|Attorney General of Texas|
|Term length||Four years, no term limits|
|Inaugural holder||Volney E. Howard|
The Office of the Attorney General was first established by executive ordinance of the Republic of Texas government in 1836. The attorneys general of the Republic of Texas and the first four attorneys general under the 1845 state constitution were appointed by the governor. The office was made elective in 1850 by constitutional amendment.
The Attorney General is elected to a four-year term. In 2013, former Attorney General Greg Abbott announced he would not seek reelection and would run for Governor. In November 2014, he was elected as the Governor of Texas. Ken Paxton defeated former House Representative Dan Branch in the Republican primary by a 26% margin and was elected easily in the general election as the 50th Attorney General of Texas, (there is a historical dispute whether he is the 50th or 51st Attorney General). Ken Paxton was sworn in on January 5, 2015, in the Senate Chamber in the Texas Capitol. Governor Rick Perry, Lieutenant Governor David Dewhurst, United States Senator Ted Cruz, and Lieutenant Governor-Elect Dan Patrick all participated in the swearing-in ceremony.
Duties and responsibilities
The Attorney General is charged by the state constitution to represent the state in civil litigation and approve public bond issues. There are nearly 2,000 references to the Office of the Attorney General in state laws.
The Office of the Attorney General serves as legal counsel to all boards and agencies of state government, issues legal opinions when requested by the governor, heads of state agencies and other officials and commissions, and defends challenges to state laws and suits against both state agencies and individual employees of the state. These duties include representing the Director of the Texas Department of Criminal Justice in appeals from criminal convictions in federal courts.
The Texas Constitution gives the Attorney General no general law-enforcement powers; instead it limits the Attorney General's authority in criminal cases to that dictated by statute. The Texas Legislature has not given the Attorney General broad law-enforcement authority, but permits the Attorney General to act in criminal cases "at the request of" prosecutors.
The Office of the Attorney General, Law Enforcement Division employs a staff of sworn commissioned Texas peace officers (state police) that investigate public corruption, violent crime, human trafficking, money laundering, medicaid provider fraud, mortgage fraud, election violations, cybercrime, fugitives (apprehension), investigate other special classes of offenses, and conduct criminal investigations at the request of local prosecutors. In addition, the Law Enforcement Division is the state of Texas liaison to Interpol (International Criminal Police Organization) and the U.S. Department of the Treasury, Financial Crimes Enforcement Network (FinCEN).
|#||Name||Term of Service||Political Party|
|2||John W. Harris||1846–1849||Democratic|
|3||Henry Percy Brewster||1849–1850||Democratic|
|4||Andrew Jackson Hamilton||1850||Democratic|
|6||Thomas J. Jennings||1852–1856||Democratic|
|8||Malcolm D. Graham||1858–1860||Democratic|
|9||George M. Flournoy||1860–1862||Democratic|
|10||Nathan G. Shelley||1862–1864||Democratic|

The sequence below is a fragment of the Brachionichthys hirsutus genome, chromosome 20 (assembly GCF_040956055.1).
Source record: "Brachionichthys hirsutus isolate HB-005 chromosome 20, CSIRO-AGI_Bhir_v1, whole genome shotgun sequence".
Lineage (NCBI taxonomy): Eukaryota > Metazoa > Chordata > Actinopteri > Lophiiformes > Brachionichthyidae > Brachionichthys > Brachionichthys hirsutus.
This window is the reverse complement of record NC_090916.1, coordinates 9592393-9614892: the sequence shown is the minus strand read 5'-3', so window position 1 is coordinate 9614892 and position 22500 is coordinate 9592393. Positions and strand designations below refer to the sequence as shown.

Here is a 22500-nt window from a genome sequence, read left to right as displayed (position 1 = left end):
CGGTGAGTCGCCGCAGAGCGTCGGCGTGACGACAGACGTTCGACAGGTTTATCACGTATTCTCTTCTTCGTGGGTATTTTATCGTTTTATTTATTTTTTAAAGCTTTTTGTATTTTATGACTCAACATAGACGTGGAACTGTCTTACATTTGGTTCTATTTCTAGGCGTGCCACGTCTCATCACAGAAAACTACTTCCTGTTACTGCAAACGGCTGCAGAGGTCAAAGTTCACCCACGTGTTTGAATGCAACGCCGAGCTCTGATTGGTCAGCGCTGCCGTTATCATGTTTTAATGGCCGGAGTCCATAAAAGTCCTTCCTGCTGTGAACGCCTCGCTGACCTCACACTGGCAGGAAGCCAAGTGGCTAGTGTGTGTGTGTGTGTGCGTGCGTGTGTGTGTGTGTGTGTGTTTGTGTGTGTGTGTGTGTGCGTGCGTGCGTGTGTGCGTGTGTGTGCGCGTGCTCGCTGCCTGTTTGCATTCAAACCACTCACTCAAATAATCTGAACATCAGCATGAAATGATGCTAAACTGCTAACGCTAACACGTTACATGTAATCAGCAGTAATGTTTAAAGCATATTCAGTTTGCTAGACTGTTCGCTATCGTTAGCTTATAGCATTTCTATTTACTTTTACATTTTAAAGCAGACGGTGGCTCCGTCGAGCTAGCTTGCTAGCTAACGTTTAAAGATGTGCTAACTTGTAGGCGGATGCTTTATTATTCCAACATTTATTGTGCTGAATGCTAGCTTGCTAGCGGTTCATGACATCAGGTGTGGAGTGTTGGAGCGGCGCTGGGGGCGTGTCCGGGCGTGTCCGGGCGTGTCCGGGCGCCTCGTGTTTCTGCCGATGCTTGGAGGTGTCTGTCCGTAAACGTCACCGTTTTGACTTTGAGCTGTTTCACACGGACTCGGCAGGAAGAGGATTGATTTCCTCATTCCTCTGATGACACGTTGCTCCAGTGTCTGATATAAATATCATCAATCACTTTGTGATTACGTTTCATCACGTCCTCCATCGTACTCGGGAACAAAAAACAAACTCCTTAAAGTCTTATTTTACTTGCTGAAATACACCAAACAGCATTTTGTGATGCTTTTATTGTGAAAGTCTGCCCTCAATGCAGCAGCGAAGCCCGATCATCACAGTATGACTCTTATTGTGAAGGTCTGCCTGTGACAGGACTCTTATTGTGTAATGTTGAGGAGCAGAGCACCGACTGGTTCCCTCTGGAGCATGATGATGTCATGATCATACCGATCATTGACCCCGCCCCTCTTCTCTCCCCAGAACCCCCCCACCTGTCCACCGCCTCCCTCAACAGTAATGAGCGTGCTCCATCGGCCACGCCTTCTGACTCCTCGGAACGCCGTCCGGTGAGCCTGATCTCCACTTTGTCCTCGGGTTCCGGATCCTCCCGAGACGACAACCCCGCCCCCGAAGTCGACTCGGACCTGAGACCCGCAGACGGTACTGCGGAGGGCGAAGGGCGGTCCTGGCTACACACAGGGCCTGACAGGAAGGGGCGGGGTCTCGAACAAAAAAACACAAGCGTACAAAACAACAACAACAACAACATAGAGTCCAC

|11||Benjamin E. Tarver||1864–1865||Democratic|
|13||William M. Walton||1866–1867||Democratic|
|14||Ezekiel B. Turner||1867–1870||Unionist|
|16||George W. Clark||1874–1876||Democratic|
|19||James H. McLeary||1880–1882||Democratic|
|20||John D. Templeton||1882–1886||Democratic|
|22||Charles A. Culberson||1890–1894||Democratic|
|23||Martin McNulty Crane||1894–1898||Democratic|
|24||Thomas Slater Smith||1898–1901||Democratic|
|25||Charles K. Bell||1901–1904||Democratic|
|26||Robert V. Davidson||1904–1910||Democratic|
|27||Jewel P. Lightfoot||1910–1912||Democratic|
|28||James D. Walthall||1912–1913||Democratic|
|29||B. F. Looney||1913–1919||Democratic|
|30||Calvin M. Cureton||1919–1921||Democratic|
|31||Walter Angus Keeling||1921–1925||Democratic|
|34||Robert L. Bobbitt||1929–1931||Democratic|
|40||John Ben Shepperd||1953–1957||Democratic|
Many leading political figures in Texas history have served as Attorney General, several of them using the office as a jumping off place to other offices in the state and national government. Attorneys general James S. Hogg, Charles A. Culberson, Dan Moody, James Allred, Price Daniel, Mark White, and Greg Abbott were elected governor. Culberson, Daniel, and John Cornyn were later elected to the United States Senate.
- First elected Attorney General (AG) of State of Texas; previously elected AG of the Republic of Texas
- Texas Constitution Article 4 Section 22.
- "Contacting the Office of the Attorney General." Texas Attorney General. Accessed September 13, 2008.
- "STATE AGENCIES Archived 2008-08-21 at the Wayback Machine." State of Texas State Classification. Accessed September 13, 2008.
- Texas attorney general election, 2014, Ballotpedia.
- Barnett, Marissa (January 2015). "Ken Paxton vows to continue Abbott's federal fights as attorney general". Dallas News. The Dallas Morning News Inc. Retrieved 8 October 2017.
- Texas Constitution Article 3 Section 49.
- Texas Government Code section 402.028.
- Duties & Responsibilities - Office of the Attorney General
- Attorney General from the Handbook of Texas Online
- Family court judge sheds light on unfair child support practices in Texas
- Texas Attorney General official website
- Texas Attorney General articles at Legal Newsline Legal Journal
- Texas Attorney General articles at ABA Journal
- News and Commentary at FindLaw
- U.S. Supreme Court Opinions - "Cases with title containing: State of Texas" at FindLaw
- State Bar of Texas
- Texas Attorney General Opinions, hosted by the Portal to Texas History.